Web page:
When it comes to getting healthy, one of the most common (and frankly LAMEST) excuses that we get is, “I just don’t have time!” Apparently most people believe that in order to drop a few pounds and get in shape, you have to dedicate hours and dollars to the gym and a personal trainer.
Let me clarify that misconception real quick: YOU DON’T. Of course exercise is key, but what you put into your body is more important than how you burn it off, especially when you’re first starting a fitness routine.
When you look at a flight of stairs, do you feel a lumpy dread hit your stomach? Do you pull out every piece of clothing you own each morning, just looking for something that fits and doesn’t make you feel chunky? Does your morning routine include handfuls of pills that only mask symptoms that plague you every day? Finally, does your doctor look over your charts with worry and plead with you to make changes?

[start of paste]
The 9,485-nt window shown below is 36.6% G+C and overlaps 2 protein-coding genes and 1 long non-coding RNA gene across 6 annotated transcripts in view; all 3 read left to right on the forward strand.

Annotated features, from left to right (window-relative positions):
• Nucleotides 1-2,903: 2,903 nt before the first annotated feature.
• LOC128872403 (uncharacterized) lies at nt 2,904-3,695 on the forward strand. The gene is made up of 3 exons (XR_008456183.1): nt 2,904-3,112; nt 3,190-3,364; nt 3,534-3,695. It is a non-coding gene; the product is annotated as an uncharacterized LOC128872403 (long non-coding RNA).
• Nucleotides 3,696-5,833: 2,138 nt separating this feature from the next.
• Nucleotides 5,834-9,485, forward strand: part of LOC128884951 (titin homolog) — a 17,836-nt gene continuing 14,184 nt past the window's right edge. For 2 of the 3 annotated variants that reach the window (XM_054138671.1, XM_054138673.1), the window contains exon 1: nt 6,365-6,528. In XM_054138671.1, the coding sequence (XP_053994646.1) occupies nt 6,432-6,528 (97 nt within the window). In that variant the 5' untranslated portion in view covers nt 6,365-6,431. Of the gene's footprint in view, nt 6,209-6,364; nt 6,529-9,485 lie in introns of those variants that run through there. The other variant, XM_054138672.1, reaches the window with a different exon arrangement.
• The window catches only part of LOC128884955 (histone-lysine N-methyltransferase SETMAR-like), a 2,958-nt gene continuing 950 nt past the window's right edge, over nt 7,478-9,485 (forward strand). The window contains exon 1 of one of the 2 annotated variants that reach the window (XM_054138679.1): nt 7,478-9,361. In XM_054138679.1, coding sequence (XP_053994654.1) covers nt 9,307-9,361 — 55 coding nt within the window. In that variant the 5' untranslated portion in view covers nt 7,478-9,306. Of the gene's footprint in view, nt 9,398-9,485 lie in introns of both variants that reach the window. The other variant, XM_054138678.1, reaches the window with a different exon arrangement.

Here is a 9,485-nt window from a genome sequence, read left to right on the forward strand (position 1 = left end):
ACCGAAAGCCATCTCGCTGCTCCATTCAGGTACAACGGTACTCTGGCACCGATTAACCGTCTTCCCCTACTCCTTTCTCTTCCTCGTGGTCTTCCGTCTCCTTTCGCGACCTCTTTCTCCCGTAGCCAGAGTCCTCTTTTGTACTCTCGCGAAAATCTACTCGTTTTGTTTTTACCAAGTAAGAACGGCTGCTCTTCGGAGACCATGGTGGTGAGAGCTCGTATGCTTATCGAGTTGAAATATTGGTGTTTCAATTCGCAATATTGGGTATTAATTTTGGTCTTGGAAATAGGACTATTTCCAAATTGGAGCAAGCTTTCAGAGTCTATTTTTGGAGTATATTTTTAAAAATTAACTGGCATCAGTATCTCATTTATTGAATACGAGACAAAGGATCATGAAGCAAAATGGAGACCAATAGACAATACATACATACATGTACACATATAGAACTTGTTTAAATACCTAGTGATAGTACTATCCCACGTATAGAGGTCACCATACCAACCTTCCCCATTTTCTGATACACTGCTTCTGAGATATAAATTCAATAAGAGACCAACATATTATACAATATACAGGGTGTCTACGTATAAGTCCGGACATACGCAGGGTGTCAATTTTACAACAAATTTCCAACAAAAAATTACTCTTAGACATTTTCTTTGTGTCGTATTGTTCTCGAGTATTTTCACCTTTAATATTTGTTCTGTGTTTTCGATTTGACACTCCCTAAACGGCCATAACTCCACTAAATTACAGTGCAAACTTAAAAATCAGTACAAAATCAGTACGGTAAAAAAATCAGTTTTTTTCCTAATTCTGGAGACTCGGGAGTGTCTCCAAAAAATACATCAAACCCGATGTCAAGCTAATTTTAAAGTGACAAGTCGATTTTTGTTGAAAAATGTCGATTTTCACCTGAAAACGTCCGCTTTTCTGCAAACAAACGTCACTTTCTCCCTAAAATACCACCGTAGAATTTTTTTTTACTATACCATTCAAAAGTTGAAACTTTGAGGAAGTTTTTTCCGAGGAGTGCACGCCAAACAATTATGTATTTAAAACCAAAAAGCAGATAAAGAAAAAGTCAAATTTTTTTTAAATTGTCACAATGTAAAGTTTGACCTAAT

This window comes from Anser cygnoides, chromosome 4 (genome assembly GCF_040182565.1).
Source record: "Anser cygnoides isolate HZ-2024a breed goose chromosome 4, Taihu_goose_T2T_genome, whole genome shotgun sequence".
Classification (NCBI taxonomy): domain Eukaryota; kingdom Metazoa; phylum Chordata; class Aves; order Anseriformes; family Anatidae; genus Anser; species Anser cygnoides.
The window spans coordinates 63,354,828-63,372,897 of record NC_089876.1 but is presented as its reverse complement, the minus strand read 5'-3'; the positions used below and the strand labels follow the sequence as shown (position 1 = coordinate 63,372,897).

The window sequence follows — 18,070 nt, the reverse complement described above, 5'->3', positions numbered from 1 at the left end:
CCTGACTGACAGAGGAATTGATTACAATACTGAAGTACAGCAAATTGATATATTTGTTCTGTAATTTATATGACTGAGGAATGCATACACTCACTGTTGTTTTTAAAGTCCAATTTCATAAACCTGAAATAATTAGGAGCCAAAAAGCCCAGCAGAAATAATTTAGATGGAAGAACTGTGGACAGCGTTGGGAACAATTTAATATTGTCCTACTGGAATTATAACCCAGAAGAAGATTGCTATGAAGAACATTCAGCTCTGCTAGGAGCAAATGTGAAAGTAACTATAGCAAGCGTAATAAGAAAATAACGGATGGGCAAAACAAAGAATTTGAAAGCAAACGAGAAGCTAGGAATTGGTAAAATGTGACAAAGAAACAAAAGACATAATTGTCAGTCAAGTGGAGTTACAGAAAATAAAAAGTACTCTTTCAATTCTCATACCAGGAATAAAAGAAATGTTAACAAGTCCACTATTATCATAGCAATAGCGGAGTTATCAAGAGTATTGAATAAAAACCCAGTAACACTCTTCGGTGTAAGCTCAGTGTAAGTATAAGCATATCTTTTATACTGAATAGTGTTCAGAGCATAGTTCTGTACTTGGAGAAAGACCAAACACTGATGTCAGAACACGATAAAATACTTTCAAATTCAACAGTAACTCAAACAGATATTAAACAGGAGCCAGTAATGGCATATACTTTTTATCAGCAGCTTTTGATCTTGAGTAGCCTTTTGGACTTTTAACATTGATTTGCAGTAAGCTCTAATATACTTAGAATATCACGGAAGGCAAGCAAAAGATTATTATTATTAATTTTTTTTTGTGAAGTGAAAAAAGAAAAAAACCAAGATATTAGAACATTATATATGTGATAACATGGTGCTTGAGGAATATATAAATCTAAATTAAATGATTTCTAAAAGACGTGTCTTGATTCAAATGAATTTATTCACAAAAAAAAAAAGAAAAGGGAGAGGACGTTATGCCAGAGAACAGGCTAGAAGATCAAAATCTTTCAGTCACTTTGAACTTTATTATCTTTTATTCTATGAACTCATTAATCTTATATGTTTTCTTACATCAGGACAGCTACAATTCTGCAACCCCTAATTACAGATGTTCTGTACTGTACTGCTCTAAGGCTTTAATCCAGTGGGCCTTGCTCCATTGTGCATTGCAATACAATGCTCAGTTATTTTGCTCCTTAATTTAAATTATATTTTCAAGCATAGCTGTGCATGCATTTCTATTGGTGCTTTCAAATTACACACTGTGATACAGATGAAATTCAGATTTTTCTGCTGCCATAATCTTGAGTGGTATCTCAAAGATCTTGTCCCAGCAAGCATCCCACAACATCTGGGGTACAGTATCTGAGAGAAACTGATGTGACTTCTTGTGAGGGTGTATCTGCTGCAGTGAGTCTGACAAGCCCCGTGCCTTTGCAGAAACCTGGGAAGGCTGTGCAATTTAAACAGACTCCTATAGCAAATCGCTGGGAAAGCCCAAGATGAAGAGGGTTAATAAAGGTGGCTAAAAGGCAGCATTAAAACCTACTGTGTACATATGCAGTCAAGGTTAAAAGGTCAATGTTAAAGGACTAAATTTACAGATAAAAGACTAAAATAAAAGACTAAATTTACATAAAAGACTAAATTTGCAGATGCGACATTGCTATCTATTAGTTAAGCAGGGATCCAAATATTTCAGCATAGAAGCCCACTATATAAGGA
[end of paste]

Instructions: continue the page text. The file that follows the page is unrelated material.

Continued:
As a society, we really like to measure things. We like to compare our own situations to the national average, our friends, or even imaginary ideals that are seriously impossible to reach. The weight loss industry capitalizes on this. Look around! They tell you to be within a certain weight range for your demographic. To lose it all because Marie Osmond could, or because the results on the Pinterest image are soooo impressive! That could be you--that ought to be you, right? No way.
Many different methods have been developed for measuring your overall fitness. One of them, the Body Mass Index (BMI), categorizes you as healthy, overweight, or obese based on your height-to-weight ratio. This index has been pretty widely accepted, but there’s a problem: it’s WRONG.